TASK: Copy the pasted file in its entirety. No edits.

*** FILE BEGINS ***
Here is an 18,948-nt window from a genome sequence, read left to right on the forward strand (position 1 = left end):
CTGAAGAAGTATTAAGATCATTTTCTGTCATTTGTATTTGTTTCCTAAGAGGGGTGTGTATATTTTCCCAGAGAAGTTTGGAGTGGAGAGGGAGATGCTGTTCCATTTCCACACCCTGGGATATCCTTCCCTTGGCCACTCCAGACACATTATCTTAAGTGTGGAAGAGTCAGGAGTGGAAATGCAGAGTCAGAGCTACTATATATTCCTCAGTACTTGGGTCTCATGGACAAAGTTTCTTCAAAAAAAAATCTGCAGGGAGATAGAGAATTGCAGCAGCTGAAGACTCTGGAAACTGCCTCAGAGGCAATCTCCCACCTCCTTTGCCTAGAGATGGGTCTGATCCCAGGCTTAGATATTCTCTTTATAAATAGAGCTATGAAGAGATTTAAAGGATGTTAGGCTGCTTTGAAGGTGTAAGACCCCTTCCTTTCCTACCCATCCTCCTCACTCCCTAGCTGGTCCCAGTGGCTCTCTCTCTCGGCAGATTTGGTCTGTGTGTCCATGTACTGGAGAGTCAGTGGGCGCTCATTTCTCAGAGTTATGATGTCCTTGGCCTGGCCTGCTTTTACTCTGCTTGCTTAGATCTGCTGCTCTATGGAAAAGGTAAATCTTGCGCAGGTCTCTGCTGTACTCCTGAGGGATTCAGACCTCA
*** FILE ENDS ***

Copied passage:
Here is an 18,948-nt window from a genome sequence, read left to right on the forward strand (position 1 = left end):
CTGAAGAAGTATTAAGATCATTTTCTGTCATTTGTATTTGTTTCCTAAGAGGGGTGTGTATATTTTCCCAGAGAAGTTTGGAGTGGAGAGGGAGATGCTGTTCCATTTCCACACCCTGGGATATCCTTCCCTTGGCCACTCCAGACACATTATCTTAAGTGTGGAAGAGTCAGGAGTGGAAATGCAGAGTCAGAGCTACTATATATTCCTCAGTACTTGGGTCTCATGGACAAAGTTTCTTCAAAAAAAAATCTGCAGGGAGATAGAGAATTGCAGCAGCTGAAGACTCTGGAAACTGCCTCAGAGGCAATCTCCCACCTCCTTTGCCTAGAGATGGGTCTGATCCCAGGCTTAGATATTCTCTTTATAAATAGAGCTATGAAGAGATTTAAAGGATGTTAGGCTGCTTTGAAGGTGTAAGACCCCTTCCTTTCCTACCCATCCTCCTCACTCCCTAGCTGGTCCCAGTGGCTCTCTCTCTCGGCAGATTTGGTCTGTGTGTCCATGTACTGGAGAGTCAGTGGGCGCTCATTTCTCAGAGTTATGATGTCCTTGGCCTGGCCTGCTTTTACTCTGCTTGCTTAGATCTGCTGCTCTATGGAAAAGGTAAATCTTGCGCAGGTCTCTGCTGTACTCCTGAGGGATTCAGACCTCA